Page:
Recommended Age, Grade, and Reading Levels
- Age: 7 to 10
- Grade: 2 to 5
- Reading age: 7 to 10
The Monkey Mountain Monster finds Lindsey, a reluctant day-camper, partly because most of the kids come from another school in her town of Hope Springs, but mostly because of mouthy Mona, who's a put-down artist extraordinaire and who's never without her gaggle of admiring girlfriends. Lindsey wants no part of it, but Mona has lured Lindsey's best friend, Caitlin, into her crowd of disciples, which leaves Lindsey out in the cold. To complicate matters, there's a mysterious monster, known as the Ooly Gooly, roaming through Hope Springs.
On a dare Lindsey agrees that she will sleep out in her backyard one night, but when she finds out that Caitlin won't join her, she realizes she really is all on her own. An unexpected volunteer agrees to join Lindsey, and when the monster shows up the kids can't contain themselves. Chaos and panic set in with lively results.
About the author
TED STAUNTON a écrit plus de quarante livres jeunesse et a contribué à la sériepopulaire Seven. Il joue aussi de la musique folk et blues. Ted se rend souventdans des écoles et des bibliothèques canadiennes. Il donne aussi un cours derédaction au collège George Brown à Toronto. Quand il n’est pas plongé dans un livre, il fait souvent de la musique avec le Maple Leaf Champions Jug Band..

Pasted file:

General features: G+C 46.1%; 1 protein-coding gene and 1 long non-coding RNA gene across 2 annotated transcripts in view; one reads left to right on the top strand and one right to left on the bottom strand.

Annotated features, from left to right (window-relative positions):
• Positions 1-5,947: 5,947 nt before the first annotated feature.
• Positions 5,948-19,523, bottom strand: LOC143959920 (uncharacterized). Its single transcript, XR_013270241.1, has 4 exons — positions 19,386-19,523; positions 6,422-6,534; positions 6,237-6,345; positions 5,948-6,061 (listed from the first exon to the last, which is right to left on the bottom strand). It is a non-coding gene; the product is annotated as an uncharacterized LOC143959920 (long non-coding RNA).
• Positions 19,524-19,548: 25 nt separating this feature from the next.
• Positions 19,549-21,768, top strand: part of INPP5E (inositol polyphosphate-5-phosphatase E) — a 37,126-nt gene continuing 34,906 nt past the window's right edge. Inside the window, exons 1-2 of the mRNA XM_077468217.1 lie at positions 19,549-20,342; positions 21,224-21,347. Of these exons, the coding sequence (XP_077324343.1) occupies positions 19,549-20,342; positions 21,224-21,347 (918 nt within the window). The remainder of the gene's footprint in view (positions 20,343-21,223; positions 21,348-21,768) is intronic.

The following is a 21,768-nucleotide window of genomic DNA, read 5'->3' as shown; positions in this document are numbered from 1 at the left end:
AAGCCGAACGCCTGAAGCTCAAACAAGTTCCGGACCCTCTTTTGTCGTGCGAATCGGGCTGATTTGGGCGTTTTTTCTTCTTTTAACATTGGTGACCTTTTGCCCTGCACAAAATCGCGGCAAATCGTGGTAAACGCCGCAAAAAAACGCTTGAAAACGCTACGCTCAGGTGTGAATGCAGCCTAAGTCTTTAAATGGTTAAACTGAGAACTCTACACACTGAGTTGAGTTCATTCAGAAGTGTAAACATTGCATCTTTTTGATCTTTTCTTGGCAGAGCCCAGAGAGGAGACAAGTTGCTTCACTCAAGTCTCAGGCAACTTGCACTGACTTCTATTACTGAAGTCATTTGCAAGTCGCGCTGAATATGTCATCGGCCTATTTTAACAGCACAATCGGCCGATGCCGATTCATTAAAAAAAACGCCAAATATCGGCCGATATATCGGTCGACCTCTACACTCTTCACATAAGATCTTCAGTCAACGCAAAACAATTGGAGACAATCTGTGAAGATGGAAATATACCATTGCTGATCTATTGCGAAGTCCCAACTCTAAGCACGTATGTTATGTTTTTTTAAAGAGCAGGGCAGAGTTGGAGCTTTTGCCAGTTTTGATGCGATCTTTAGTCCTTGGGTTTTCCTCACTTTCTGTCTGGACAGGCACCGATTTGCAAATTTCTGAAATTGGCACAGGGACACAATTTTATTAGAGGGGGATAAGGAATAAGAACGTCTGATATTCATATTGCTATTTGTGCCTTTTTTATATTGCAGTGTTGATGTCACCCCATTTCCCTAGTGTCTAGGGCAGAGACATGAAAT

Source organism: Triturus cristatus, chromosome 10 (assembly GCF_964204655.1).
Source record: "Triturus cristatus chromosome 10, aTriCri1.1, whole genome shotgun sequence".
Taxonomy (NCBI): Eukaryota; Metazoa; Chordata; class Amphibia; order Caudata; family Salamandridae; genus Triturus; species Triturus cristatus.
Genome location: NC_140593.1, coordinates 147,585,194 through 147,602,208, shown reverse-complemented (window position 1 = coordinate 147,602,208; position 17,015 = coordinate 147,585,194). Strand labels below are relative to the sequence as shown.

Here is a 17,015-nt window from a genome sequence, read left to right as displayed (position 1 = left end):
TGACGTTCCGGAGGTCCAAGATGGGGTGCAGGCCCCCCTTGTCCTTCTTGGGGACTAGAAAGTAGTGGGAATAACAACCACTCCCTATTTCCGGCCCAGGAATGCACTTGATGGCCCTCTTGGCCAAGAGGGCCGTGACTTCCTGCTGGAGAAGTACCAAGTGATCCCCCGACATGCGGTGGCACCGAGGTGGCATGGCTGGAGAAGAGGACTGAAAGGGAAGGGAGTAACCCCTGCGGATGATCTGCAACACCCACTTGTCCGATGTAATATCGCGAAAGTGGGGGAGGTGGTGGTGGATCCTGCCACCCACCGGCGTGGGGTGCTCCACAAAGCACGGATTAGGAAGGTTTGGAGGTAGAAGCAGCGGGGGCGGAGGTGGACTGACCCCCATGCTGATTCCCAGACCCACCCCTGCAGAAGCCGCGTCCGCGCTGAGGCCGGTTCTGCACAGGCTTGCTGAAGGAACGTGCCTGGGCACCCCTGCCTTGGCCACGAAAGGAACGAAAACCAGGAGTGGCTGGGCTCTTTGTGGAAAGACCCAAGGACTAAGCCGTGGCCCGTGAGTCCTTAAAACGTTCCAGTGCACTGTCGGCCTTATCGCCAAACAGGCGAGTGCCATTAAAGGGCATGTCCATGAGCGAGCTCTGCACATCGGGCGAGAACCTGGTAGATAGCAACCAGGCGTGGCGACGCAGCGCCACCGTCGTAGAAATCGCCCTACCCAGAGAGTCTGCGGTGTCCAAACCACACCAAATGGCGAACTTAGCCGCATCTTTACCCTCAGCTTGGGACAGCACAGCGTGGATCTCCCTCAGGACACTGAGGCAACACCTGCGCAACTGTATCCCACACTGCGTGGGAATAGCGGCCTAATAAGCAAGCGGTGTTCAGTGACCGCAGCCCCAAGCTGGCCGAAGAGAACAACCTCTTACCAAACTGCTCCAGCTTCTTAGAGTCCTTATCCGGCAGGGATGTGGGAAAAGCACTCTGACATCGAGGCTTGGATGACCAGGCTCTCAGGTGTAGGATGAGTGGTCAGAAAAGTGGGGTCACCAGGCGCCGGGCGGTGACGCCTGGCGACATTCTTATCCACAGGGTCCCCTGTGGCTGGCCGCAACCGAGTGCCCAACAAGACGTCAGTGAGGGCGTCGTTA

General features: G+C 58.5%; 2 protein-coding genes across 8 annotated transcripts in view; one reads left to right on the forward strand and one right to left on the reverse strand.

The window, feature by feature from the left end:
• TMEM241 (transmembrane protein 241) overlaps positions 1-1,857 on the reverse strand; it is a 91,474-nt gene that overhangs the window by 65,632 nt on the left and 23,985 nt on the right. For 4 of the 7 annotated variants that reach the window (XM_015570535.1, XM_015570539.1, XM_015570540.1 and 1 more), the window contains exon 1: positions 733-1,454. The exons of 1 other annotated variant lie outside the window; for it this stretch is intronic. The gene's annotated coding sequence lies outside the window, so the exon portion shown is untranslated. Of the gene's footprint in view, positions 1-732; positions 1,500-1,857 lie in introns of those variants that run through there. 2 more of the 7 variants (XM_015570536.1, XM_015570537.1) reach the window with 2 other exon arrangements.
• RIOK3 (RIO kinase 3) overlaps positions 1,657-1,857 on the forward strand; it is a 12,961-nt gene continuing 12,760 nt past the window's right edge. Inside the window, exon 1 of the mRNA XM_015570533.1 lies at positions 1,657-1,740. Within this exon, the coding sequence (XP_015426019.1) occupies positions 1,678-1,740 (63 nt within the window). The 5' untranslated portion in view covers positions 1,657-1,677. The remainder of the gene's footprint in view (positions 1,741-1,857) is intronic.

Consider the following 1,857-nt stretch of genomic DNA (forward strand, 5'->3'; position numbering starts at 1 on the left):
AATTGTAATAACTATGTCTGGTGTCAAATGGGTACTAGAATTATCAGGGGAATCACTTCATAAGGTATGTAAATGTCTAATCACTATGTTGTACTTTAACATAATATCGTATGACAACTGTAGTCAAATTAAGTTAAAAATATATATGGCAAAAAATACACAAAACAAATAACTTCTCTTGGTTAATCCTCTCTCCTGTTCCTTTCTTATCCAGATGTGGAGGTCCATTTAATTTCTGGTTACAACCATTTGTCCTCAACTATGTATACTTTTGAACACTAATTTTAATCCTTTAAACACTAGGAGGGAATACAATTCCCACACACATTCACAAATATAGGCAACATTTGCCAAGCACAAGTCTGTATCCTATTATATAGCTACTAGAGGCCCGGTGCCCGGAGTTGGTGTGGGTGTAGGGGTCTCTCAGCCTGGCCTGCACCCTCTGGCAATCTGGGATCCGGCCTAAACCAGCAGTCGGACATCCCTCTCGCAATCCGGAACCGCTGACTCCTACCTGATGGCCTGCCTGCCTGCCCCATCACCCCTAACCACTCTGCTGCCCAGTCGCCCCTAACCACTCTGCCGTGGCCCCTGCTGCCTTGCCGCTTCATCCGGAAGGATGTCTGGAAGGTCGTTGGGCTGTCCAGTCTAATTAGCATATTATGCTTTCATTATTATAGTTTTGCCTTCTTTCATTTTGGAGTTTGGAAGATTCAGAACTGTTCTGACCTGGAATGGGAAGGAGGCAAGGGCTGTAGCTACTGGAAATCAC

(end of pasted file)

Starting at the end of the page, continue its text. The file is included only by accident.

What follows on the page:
Ted Staunton is the award-winning author of over forty books for young people, including Bounced, What Blows Up in The Almost Epic Squad series, the picture book Friends for Real, illustrated by Ruth Ohi, and the coauthor of the non-fiction title It Seemed Like a Good Idea . . . : Canadian Feats, Facts and Flubs, with his son Will. A busy and popular presenter at schools across Canada, Ted also teaches writing at George Brown College in Toronto, and is a roots/blues musician in whatever time is left over. Visit him online at www.tedstauntonbooks.com.
"A cast of dynamic, memorable characters, plenty of humor (a Staunton trademark) and well-paced plots with believable school-age conflicts and satisfying endings.
— Canadian Materials
"Staunton's strength is that he uses humor to engage the reader while exploring problems that loom large on the pre-teen radar."
— City Parent